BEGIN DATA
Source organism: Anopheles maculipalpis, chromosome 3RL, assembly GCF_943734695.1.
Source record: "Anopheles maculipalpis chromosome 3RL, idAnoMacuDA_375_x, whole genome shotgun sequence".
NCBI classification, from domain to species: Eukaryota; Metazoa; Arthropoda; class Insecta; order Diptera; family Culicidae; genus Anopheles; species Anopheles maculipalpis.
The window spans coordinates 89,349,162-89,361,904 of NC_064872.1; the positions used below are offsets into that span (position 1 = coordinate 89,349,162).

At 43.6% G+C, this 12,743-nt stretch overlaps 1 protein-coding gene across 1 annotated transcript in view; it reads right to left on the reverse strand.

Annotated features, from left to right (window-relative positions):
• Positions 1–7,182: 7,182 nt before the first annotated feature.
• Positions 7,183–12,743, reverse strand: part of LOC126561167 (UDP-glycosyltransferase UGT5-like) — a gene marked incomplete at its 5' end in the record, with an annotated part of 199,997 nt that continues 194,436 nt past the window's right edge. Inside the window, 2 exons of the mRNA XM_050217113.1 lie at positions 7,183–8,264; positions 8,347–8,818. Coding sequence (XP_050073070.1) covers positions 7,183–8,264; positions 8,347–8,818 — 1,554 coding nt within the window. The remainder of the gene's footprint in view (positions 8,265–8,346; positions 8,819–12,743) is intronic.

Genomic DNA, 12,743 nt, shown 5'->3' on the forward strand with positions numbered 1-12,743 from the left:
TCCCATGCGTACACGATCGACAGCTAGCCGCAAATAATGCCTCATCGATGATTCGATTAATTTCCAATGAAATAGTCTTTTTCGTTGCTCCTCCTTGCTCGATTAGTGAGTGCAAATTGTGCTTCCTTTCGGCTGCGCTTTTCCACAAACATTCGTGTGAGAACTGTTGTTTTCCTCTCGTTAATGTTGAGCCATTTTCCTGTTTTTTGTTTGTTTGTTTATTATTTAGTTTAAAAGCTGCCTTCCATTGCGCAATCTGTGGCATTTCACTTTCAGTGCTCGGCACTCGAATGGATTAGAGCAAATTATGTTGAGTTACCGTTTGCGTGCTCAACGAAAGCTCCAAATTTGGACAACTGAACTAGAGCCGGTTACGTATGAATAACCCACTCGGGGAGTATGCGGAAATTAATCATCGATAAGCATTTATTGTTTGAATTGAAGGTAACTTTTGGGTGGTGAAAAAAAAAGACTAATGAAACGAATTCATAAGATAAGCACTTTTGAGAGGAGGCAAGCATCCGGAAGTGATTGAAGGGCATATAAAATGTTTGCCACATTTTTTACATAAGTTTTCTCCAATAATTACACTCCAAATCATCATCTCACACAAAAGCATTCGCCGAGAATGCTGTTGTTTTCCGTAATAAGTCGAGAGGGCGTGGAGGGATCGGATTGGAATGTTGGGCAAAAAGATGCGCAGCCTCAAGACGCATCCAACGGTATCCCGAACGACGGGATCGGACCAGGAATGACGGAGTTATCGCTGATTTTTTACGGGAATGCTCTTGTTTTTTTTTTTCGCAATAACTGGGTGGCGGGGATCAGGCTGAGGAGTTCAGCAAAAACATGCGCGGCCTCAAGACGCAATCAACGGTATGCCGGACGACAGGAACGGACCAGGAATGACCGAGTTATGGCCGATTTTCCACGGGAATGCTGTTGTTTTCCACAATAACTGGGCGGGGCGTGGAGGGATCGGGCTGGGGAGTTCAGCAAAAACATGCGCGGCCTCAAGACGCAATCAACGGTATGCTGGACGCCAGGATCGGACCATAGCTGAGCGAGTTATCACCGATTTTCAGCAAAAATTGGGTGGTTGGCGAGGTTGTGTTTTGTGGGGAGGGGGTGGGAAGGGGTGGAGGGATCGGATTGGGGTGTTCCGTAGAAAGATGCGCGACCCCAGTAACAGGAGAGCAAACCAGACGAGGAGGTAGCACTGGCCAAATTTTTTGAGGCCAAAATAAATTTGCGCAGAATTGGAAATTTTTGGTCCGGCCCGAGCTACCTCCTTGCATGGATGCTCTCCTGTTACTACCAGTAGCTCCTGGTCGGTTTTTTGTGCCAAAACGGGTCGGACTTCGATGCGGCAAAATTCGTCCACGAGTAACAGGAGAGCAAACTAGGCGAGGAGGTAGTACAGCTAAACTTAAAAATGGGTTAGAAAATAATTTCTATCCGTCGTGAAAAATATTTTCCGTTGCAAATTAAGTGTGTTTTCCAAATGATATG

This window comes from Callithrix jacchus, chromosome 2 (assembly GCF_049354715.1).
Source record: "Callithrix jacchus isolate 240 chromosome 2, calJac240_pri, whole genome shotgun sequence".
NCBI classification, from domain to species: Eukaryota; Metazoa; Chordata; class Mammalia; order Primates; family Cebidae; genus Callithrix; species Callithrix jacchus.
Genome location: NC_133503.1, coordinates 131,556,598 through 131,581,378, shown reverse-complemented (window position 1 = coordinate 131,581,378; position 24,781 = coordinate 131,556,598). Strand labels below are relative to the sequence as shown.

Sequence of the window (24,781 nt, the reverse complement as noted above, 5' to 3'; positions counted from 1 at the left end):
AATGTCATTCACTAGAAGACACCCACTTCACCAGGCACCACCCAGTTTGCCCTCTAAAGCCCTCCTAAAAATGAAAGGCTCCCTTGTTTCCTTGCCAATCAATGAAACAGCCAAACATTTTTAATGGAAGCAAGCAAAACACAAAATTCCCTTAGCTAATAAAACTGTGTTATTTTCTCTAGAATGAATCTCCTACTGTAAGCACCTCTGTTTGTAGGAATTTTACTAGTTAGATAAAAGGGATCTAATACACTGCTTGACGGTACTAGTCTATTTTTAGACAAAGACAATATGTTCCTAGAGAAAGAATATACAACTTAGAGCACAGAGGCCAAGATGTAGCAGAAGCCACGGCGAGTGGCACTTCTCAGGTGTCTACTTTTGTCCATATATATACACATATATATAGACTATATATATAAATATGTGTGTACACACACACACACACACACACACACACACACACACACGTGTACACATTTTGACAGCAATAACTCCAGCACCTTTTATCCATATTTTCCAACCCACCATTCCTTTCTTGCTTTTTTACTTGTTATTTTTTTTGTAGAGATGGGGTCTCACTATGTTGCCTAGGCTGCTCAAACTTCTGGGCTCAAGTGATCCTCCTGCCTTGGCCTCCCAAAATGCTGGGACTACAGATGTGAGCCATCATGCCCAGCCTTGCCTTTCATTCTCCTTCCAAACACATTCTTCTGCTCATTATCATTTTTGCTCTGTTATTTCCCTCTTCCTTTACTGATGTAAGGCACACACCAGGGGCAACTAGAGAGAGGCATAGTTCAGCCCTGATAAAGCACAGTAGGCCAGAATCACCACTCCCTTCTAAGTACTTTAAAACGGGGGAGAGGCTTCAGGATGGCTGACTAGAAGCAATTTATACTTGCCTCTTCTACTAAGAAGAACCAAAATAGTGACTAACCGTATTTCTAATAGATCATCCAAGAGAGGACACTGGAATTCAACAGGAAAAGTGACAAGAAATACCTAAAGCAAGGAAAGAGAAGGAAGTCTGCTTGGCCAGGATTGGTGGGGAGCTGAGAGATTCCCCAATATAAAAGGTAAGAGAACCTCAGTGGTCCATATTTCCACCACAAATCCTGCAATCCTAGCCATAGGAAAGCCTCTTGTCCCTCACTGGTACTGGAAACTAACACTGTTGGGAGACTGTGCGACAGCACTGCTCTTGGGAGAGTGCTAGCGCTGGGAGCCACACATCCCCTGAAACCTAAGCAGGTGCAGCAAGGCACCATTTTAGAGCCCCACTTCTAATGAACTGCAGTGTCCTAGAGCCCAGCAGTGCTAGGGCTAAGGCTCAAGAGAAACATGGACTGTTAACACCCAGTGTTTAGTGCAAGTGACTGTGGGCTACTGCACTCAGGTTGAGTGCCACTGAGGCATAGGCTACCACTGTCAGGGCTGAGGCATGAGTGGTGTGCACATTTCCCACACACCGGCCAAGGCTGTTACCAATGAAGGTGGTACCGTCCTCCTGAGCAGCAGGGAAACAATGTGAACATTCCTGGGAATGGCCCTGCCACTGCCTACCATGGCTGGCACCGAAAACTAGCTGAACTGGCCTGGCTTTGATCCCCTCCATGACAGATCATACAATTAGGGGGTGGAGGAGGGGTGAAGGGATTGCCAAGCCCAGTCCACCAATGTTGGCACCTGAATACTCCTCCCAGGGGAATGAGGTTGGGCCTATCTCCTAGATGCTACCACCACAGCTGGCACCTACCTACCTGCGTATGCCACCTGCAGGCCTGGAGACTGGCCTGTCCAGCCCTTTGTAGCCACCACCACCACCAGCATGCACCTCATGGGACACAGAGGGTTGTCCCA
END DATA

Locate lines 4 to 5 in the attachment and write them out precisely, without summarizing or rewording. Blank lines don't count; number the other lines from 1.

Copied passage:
The window spans coordinates 89,349,162-89,361,904 of NC_064872.1; the positions used below are offsets into that span (position 1 = coordinate 89,349,162).

At 43.6% G+C, this 12,743-nt stretch overlaps 1 protein-coding gene across 1 annotated transcript in view; it reads right to left on the reverse strand.